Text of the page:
Accordingly, in one embodiment the GPU comprises a vertex unit. The indirect representation of each triangle may comprise a group of three input vertex definitions, each input vertex definition defining a line on or through the volume (e.g. an edge of the volume or a diagonal line between opposite corners of a volume). For a valid triangle for a given plane/volume interaction the line defined by each input vertex definition intersects the plane. The vertex unit may be operable to process each input vertex definition of a valid triangle for the defined plane to output a respective output vertex by calculating and outputting the intersection point of the defined plane and the line defined by the input vertex definition.
For an invalid triangle for a given plane/volume interaction the line defined by at least one of the group of three input vertex definitions does not intersect the plane.
Modern vertex units may be configured or programmed with a vertex program (sometimes called a “vertex shader”). The typical processing ability of a vertex unit of a GPU is to process only one vertex at a time. Typically this processing involves transforming a single input vertex (i.e. a single coordinate or point) into a single output vertex (i.e. a single coordinate or point). The conventional programming model for vertex programs, therefore, is to process only one vertex at a time—i.e. the conventional approach is to use a vertex unit to process a direct representation of a single vertex. Conventionally, therefore, vertex programs do not support the notion of edges or triangles. This represents a limitation on the operations which a vertex unit can be programmed to perform.
Providing an input vertex definition defining a line on or through the volume represents a significant departure from the conventional way of programming vertex units, as does configuring the vertex unit (typically using a vertex program) to be operable to process each input vertex definition of a valid triangle for the defined plane to output a respective output vertex by calculating and outputting the intersection point of the defined plane and the line defined by the input vertex definition. This approach overcomes the limitation of the conventional programming model for vertex programs since it allows a vertex program to support the notion of edges or triangles.
An input vertex definition of embodiments of the present invention is processed by the vertex unit to output a single output vertex. The input vertex definition defines at least one line on or through the volume. One of these lines is an indirect representation of the single output vertex in that for a valid triangle the line intersects the plane and the single output vertex is the intersection point between the line and defined plane. For an invalid triangle, at least one of the group of three input vertex definitions defines a line which does not intersect the defined plane and a predetermined value is output as the single output vertex.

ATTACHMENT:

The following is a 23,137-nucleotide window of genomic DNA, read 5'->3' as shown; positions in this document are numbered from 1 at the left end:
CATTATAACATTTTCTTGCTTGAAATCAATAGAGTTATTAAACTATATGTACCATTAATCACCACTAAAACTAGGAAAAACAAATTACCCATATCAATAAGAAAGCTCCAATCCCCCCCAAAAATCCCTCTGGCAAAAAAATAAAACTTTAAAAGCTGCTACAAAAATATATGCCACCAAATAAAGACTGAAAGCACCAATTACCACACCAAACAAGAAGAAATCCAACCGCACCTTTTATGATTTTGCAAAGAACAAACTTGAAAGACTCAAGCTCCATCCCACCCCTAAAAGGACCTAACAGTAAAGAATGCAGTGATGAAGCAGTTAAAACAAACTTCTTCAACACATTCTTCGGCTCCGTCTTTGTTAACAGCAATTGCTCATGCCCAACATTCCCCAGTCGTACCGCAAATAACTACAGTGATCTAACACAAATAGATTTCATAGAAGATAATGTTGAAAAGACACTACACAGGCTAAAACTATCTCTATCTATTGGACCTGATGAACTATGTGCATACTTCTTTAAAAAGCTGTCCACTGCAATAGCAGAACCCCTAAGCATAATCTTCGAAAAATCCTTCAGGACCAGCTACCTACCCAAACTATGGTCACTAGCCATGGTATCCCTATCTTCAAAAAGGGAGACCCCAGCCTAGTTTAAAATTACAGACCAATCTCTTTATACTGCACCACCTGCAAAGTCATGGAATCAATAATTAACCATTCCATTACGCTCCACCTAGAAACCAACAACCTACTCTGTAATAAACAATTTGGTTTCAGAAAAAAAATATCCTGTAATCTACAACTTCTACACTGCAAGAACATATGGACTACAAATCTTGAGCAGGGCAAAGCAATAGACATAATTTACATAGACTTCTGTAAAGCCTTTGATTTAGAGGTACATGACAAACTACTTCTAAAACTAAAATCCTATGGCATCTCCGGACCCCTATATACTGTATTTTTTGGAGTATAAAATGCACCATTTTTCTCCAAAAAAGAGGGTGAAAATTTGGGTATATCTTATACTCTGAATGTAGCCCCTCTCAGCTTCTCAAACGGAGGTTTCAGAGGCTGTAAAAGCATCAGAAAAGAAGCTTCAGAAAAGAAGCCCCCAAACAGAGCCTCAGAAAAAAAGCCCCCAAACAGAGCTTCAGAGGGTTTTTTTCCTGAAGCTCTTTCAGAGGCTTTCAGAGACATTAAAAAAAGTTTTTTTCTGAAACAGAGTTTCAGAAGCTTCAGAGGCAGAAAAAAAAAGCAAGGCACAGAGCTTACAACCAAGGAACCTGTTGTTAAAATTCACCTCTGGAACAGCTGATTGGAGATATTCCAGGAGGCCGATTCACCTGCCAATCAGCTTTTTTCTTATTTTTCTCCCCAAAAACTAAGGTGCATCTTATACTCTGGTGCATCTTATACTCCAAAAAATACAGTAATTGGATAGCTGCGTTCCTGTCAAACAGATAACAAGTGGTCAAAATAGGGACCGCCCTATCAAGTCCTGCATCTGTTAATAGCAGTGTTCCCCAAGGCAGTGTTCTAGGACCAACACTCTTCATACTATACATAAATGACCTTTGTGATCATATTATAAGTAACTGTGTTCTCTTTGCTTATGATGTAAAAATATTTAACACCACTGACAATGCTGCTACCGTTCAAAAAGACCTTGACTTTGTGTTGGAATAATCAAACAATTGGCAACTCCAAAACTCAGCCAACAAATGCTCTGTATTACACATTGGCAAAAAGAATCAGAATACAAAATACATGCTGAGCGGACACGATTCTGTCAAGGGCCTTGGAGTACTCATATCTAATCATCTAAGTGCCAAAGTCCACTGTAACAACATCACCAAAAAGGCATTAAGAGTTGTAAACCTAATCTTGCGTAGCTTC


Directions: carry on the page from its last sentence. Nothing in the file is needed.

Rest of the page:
Each input vertex definition may define the positions of a first and second pair of corners of the volume, each defining a line on or through the volume and the vertex unit may be operable to process each input vertex definition in turn to output a respective output vertex by:
(i) checking if the line between the first pair of corners intersects the plane;
(ii) checking if the line between the second pair of corners intersects the plane;
(iii) if checks (i) and (ii) determine that both lines intersect the plane, then calculating and outputting as the output vertex the intersection point for the first pair of corners; and
(iv) if checks (i) and (ii) determine that at least one of the lines does not intersect the plane then outputting as the output vertex a predetermined value.
An input vertex definition defining the positions of a first and second pair of corners of the volume (and thereby the lines between the corners of each pair) comprises, for a valid triangle, an indirect representation of each of two output vertices (i.e. a line for each of two output vertices). Accordingly, the vertex unit can be programmed to perform operations which involve the two lines, such as operations (i) and (ii) above, although only a single output vertex is output. Again this is a significant departure from the conventional way of programming vertex units.
The vertex unit may be operable to perform three iterations of operations (i) to (iv) to output a group of three output vertices, one iteration for each of the group of three input vertex definitions.
In a particular embodiment a first input vertex definition defines the positions of a first pair of corners defining a line along a first edge of a face of the volume and the positions of a second pair of corners defining a line along a second edge of the face of the volume; a second input vertex definition defines the positions of a first pair of corners defining the line along the second edge and the positions of a second pair of corners defining the line along the first edge; and a third input vertex definition defines the positions of a first pair of corners defining the line between opposite corners of the volume and the positions of a second pair of corners defining the same line. Advantageously, the same vertex program can be used for each iteration.